Process Buzzwords: What is an Action Item?

If you’re new to business vernacular, you may feel confused or unsure about the term “action item.” An action item is really just a fancy term for a task or activity. Action items are often associated with meetings, indicating the to-dos resulting from a discussion. 

The action item is known by many names, like:

  • Task
  • To-do
  • Assignment
  • Follow-up item
  • Next steps

In this video, ProcessDriven CEO Layla Pomper explains the term and breaks down five common mistakes people make with action items and how to correct them. Read on for the details, and use the timestamps to jump to specific video sections for more information.

How to Use Action Items

On the surface, using action items is the same as creating tasks.

Effective action items (tasks) have three main parts (timestamp 00:55):

WHAT needs to happen?

WHO is going to do it?

WHEN will it be done?

If you keep track of tasks and lists in your head, you might consider tracking action items as overkill. However, there are rewards for putting in the extra effort.

The Benefits of Using Action Items

Clarity: Everyone understands what must be done.

Accountability: One person is responsible for task completion.

Prioritization: Due dates ensure the most urgent tasks are completed first.

Collaboration: Action items prevent duplicate efforts and encourage coordination.

Progress Tracking: It’s easy to see accomplished goals and milestones.

Documentation: Provides a record for future planning, audits, or performance reviews.

Remember, action item success comes down to specificity. You can’t assume every team member will interpret an action item similarly. 

Five Common Action Item Mistakes 

1. Missing Pieces (timestamp 03:50)

Missing details lead to misunderstandings. The minimum requirements for an effective action item are: who, what, and when. If you want something done in a specific way, add the how. 

Vague: Research llamas.

Detailed: Liam will research the efficiency of llamas as predator protection for domestic farm animals and compile a report of key findings and recommendations, with a first draft due on Thursday.

See the difference between a vague action item and one that’s highly specific?

Pro tip: Set one owner per action item. It’s a lot easier to fumble a task when it’s “We need to send attendee confirmations” rather than “Alice will send attendee confirmations by Friday.“

2. The Desired Outcome is Unclear (timestamp 05:05)

Word choice makes a big difference in action item outcomes. Focus on the results or desired conclusion rather than how you get there. It’s also nice to know when you’re done!

Unclear: Learn about SEO.

Clear: Attend a credentialed SEO certification course.

Clarity is vital to getting the results you want. Learning about SEO could encompass any number of activities and any length of time. We can’t restate it enough: never assume everyone will interpret a task the same way. If you ask two people to list popular zoo animals, one might give you a top 10 while the other turns in a 5-page spreadsheet.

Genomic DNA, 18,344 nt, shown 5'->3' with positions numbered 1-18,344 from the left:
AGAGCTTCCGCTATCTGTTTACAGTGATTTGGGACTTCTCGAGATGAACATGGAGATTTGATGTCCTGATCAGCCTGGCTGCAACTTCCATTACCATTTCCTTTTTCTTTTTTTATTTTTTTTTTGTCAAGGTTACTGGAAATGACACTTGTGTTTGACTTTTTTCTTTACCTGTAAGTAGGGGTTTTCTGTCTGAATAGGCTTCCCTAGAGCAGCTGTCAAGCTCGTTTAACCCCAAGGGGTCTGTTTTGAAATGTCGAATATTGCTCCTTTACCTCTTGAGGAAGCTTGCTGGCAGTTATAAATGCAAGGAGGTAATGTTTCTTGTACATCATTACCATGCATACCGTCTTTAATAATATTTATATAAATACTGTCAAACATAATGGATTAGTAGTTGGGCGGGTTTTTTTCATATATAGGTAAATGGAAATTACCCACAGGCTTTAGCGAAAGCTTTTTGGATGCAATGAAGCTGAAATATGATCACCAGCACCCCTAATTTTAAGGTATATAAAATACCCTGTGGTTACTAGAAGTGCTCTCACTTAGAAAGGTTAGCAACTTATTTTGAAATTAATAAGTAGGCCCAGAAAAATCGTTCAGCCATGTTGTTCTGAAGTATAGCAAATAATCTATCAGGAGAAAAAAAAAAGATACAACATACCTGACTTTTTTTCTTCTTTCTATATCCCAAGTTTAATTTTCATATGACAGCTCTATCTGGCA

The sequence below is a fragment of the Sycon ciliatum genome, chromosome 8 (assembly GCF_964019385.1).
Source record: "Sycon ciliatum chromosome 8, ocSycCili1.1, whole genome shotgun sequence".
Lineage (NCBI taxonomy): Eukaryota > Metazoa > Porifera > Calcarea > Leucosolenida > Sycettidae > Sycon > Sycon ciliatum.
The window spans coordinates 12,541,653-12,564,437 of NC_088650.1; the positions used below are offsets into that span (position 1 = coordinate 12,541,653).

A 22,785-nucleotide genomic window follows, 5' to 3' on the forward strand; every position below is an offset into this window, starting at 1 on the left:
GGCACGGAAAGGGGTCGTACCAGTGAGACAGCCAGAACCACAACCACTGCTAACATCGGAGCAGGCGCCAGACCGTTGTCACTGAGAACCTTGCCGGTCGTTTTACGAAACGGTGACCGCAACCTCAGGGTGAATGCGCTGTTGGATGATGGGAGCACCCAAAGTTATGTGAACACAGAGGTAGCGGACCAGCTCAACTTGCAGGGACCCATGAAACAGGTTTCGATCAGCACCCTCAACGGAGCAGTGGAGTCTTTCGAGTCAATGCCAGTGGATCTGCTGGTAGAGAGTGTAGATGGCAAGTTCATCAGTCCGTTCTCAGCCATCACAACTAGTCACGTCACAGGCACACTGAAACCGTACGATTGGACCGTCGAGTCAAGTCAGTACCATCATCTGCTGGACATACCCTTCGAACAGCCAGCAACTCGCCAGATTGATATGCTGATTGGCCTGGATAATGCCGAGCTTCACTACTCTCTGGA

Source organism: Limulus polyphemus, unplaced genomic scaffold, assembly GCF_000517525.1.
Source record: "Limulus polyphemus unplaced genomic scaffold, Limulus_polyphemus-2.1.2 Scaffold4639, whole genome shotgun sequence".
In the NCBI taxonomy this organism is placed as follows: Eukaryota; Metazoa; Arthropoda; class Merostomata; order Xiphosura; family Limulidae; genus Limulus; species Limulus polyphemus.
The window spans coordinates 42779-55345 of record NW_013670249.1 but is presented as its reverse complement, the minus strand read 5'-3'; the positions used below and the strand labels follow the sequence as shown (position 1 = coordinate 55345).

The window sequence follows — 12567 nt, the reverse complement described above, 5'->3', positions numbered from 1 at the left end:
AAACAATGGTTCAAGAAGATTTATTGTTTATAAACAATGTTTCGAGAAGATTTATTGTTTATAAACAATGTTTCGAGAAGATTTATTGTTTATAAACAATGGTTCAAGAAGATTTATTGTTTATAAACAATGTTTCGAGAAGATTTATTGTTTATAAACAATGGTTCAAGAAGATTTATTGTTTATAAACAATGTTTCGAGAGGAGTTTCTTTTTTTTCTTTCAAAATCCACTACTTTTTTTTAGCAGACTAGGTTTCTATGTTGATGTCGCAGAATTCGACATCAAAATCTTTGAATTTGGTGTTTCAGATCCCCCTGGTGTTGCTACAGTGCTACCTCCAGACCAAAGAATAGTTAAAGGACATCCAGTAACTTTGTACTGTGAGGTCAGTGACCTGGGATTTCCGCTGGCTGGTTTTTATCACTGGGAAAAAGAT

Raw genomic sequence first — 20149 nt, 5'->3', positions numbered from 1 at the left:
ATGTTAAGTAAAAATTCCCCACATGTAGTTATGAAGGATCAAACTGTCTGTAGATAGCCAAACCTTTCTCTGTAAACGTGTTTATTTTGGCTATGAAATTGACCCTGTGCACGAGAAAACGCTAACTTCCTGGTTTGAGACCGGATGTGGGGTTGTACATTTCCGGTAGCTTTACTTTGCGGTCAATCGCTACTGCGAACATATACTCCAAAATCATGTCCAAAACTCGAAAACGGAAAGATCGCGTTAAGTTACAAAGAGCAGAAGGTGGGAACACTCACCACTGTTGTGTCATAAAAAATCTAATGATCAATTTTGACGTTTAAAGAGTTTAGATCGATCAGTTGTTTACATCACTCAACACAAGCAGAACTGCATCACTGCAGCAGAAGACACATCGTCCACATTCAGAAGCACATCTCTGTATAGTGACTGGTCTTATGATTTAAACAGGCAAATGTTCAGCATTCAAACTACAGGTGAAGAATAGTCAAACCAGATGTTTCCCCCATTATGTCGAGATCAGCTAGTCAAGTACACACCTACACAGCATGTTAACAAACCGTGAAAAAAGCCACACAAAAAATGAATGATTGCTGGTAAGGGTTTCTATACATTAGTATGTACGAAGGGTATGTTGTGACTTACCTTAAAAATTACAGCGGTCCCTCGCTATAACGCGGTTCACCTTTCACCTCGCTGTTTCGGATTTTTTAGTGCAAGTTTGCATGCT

3. Not Using Them Enough (timestamp 06:50)

Action items aren’t just useful for meetings. You can use them whenever you communicate with other people. Because no two people share the same experience, action items establish that we’re on the same page and have a shared understanding of what happens next. Without this clarification, your idea and my idea of what needs to be done, when, and by whom can wildly vary. Personally or professionally, action items are handy whenever you want to set clear expectations.

4. Confusing Them with Other Things (timestamp 08:15)

Another common mistake people make with action items is confusing them with something else. Action items are not the same as an action plan, discussion items (topics for discussion), or item-items (physical products). Action items are simply tasks or to-dos.

An action plan is a collection of action items necessary to achieve an overall goal. A simple webinar action plan might look like this:

1. Write a 15-minute script outline – copywriter, Monday

2. Set up and test webinar software – Mary in IT, Wednesday

3. Create email invites – graphic designer, Thursday


5. Not in Your Process (timestamp 09:55)

Regularly using action items is a habit worth building. The easiest way is to make listing action items the last step in group meetings or 1:1 discussions. It’s a great way to wrap things up while ensuring everyone understands what they are responsible for moving forward.

Three simple ways we use action items here at ProcessDriven:

  • Add action item sections to our meeting agendas.
  • Assign one person (action grabber) to record only action items during team meetings.
  • Add action items as tasks in our work management platform.

This all ensures that anything discussed won’t be overlooked.

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